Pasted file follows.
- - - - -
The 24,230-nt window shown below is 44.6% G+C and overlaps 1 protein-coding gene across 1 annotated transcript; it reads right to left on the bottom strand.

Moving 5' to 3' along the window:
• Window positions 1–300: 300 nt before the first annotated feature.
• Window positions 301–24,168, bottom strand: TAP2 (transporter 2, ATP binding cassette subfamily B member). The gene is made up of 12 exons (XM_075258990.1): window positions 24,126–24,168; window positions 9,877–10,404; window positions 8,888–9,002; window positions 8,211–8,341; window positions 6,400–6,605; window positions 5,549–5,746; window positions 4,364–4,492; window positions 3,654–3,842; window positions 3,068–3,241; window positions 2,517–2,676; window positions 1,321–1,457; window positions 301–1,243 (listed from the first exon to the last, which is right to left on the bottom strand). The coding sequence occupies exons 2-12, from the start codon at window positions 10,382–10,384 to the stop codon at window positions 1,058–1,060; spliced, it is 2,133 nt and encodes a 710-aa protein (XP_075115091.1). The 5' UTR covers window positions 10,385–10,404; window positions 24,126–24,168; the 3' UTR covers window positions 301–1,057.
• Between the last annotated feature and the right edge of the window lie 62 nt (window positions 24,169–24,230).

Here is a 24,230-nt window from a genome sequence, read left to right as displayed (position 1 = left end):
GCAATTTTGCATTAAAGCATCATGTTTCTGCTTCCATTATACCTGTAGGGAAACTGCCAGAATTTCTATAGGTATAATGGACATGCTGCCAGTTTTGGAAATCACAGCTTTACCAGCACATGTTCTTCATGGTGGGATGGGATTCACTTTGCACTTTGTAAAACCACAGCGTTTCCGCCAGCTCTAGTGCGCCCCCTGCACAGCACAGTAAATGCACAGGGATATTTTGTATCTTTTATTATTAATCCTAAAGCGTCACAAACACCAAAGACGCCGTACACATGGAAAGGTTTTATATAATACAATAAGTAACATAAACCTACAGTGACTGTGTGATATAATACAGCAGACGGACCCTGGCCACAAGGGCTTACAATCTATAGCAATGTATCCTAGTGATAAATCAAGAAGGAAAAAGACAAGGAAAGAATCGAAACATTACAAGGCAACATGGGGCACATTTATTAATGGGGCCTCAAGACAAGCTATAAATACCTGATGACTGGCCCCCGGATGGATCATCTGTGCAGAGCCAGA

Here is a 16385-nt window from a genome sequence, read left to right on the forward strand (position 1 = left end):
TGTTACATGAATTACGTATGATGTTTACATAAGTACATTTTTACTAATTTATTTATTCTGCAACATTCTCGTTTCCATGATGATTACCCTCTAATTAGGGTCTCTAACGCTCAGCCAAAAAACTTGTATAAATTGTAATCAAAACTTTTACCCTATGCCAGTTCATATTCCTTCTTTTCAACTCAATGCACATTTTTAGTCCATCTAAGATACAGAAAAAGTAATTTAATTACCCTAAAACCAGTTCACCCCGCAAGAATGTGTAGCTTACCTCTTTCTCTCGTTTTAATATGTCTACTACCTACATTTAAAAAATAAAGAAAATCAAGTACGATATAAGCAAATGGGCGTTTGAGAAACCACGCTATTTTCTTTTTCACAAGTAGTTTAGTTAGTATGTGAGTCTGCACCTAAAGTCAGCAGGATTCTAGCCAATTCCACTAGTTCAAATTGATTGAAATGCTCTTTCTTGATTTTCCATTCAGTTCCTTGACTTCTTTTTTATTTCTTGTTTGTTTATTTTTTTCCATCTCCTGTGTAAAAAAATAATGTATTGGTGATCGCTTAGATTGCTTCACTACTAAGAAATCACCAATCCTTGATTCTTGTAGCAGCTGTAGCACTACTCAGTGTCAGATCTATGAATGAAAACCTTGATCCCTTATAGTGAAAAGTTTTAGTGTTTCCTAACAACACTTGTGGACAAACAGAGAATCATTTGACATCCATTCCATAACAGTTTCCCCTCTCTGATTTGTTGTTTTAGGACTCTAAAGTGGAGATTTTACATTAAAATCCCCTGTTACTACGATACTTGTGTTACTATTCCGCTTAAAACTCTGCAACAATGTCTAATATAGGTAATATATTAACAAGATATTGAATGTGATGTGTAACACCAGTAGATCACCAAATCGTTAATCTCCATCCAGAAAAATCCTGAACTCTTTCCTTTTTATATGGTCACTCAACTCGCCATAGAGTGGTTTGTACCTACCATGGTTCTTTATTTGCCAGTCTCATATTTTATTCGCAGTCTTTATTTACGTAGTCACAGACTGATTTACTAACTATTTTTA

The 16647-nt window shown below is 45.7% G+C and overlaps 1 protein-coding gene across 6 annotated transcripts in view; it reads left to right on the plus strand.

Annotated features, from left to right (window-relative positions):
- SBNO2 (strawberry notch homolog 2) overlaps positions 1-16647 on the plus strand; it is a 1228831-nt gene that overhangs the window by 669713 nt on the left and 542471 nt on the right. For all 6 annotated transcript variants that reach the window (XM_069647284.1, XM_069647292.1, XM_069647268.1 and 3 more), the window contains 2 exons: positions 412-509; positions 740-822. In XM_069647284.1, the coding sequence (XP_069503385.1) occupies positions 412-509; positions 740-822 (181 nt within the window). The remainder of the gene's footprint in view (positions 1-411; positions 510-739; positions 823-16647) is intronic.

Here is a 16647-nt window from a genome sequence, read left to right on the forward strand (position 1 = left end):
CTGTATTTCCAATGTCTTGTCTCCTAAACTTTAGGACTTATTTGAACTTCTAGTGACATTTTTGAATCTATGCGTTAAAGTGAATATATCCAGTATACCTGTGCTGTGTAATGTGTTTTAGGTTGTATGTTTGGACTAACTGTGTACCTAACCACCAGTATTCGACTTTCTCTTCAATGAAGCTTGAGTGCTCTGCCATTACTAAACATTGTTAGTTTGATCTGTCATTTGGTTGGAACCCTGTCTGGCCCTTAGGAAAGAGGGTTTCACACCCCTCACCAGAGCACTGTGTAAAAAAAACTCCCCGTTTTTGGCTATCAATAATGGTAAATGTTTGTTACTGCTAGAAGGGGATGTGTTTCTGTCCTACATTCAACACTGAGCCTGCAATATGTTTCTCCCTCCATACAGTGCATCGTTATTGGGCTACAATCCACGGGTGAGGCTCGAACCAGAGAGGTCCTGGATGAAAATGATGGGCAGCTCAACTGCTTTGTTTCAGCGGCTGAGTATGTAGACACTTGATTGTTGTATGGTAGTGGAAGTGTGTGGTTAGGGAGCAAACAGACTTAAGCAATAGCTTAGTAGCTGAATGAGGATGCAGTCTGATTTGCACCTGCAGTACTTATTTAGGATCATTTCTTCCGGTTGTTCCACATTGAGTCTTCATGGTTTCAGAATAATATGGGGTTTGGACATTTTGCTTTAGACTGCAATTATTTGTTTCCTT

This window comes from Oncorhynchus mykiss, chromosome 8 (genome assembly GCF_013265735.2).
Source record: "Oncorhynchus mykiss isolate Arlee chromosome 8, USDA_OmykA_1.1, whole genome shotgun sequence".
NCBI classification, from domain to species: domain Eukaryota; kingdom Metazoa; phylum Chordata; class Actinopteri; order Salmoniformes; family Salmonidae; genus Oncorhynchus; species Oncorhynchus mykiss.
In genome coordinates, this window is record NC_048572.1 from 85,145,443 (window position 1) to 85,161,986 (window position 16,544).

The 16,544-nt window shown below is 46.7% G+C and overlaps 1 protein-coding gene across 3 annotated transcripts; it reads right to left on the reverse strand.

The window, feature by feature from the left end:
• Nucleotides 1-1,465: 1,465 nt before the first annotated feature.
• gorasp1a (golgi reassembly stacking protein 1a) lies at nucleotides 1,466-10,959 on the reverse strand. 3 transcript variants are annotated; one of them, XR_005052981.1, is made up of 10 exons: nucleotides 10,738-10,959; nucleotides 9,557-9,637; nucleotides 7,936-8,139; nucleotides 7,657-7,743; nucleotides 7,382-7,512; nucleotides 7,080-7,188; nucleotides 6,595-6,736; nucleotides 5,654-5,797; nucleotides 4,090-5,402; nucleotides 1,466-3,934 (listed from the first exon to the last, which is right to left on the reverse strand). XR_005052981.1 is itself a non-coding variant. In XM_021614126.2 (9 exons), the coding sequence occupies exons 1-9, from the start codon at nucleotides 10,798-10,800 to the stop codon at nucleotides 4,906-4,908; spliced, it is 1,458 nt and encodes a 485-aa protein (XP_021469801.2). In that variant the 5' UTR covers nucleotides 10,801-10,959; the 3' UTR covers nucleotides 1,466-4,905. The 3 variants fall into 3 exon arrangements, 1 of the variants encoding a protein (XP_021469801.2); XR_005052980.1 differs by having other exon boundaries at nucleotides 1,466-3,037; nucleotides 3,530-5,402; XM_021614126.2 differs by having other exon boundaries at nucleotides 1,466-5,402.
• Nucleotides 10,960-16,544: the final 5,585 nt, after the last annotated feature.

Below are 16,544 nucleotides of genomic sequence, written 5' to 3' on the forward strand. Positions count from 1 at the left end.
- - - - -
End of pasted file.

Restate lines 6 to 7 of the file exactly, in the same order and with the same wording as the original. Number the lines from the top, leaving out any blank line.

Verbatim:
Here is a 24,230-nt window from a genome sequence, read left to right as displayed (position 1 = left end):
GCAATTTTGCATTAAAGCATCATGTTTCTGCTTCCATTATACCTGTAGGGAAACTGCCAGAATTTCTATAGGTATAATGGACATGCTGCCAGTTTTGGAAATCACAGCTTTACCAGCACATGTTCTTCATGGTGGGATGGGATTCACTTTGCACTTTGTAAAACCACAGCGTTTCCGCCAGCTCTAGTGCGCCCCCTGCACAGCACAGTAAATGCACAGGGATATTTTGTATCTTTTATTATTAATCCTAAAGCGTCACAAACACCAAAGACGCCGTACACATGGAAAGGTTTTATATAATACAATAAGTAACATAAACCTACAGTGACTGTGTGATATAATACAGCAGACGGACCCTGGCCACAAGGGCTTACAATCTATAGCAATGTATCCTAGTGATAAATCAAGAAGGAAAAAGACAAGGAAAGAATCGAAACATTACAAGGCAACATGGGGCACATTTATTAATGGGGCCTCAAGACAAGCTATAAATACCTGATGACTGGCCCCCGGATGGATCATCTGTGCAGAGCCAGA